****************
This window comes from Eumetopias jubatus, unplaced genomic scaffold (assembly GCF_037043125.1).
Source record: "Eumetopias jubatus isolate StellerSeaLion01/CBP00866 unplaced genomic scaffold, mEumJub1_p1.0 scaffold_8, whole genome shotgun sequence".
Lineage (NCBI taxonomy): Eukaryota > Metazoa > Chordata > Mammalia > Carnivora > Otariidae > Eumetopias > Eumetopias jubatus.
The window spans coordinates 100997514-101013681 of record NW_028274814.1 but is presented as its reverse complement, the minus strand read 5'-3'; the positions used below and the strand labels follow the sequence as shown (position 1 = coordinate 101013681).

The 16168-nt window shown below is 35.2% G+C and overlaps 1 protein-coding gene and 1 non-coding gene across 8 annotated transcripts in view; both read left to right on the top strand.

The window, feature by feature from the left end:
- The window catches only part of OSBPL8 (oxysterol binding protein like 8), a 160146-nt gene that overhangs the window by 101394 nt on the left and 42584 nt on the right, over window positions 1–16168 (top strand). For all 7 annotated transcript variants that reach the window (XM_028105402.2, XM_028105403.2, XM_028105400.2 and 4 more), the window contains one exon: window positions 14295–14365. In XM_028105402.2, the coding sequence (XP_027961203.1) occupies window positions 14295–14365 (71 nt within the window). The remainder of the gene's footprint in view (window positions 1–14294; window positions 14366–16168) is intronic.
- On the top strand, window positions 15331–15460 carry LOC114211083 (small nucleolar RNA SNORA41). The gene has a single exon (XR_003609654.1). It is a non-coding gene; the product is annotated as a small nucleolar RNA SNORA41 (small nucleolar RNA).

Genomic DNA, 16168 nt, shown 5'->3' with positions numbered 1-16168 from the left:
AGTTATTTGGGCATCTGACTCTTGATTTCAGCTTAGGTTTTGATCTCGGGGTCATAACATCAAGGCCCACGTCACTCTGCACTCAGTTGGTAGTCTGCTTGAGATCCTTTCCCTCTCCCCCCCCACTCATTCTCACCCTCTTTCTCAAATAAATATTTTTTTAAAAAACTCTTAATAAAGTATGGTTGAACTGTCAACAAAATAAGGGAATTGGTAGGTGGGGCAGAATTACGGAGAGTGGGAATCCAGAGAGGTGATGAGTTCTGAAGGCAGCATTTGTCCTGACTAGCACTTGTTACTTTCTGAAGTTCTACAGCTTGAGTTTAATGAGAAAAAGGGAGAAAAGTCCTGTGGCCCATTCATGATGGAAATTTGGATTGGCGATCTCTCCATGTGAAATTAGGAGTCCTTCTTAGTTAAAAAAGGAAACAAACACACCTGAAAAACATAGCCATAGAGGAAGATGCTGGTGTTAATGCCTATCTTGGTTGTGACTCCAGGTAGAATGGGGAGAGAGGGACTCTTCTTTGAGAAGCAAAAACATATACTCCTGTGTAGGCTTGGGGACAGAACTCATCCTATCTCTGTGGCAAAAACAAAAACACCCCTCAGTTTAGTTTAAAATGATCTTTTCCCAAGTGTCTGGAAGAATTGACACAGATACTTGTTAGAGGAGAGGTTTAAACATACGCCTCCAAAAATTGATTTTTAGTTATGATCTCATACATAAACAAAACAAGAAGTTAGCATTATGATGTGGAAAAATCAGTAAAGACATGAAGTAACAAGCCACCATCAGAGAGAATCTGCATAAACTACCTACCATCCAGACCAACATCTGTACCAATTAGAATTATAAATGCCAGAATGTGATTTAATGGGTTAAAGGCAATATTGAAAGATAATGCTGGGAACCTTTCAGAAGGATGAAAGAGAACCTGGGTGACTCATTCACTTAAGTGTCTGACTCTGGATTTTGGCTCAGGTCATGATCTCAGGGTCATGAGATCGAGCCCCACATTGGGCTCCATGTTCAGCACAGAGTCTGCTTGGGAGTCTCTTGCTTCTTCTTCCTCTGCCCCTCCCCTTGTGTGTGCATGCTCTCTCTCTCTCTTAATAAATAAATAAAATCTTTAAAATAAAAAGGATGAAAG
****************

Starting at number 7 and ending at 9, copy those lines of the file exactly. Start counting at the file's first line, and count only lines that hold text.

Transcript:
- The window catches only part of OSBPL8 (oxysterol binding protein like 8), a 160146-nt gene that overhangs the window by 101394 nt on the left and 42584 nt on the right, over window positions 1–16168 (top strand). For all 7 annotated transcript variants that reach the window (XM_028105402.2, XM_028105403.2, XM_028105400.2 and 4 more), the window contains one exon: window positions 14295–14365. In XM_028105402.2, the coding sequence (XP_027961203.1) occupies window positions 14295–14365 (71 nt within the window). The remainder of the gene's footprint in view (window positions 1–14294; window positions 14366–16168) is intronic.
- On the top strand, window positions 15331–15460 carry LOC114211083 (small nucleolar RNA SNORA41). The gene has a single exon (XR_003609654.1). It is a non-coding gene; the product is annotated as a small nucleolar RNA SNORA41 (small nucleolar RNA).

Genomic DNA, 16168 nt, shown 5'->3' with positions numbered 1-16168 from the left: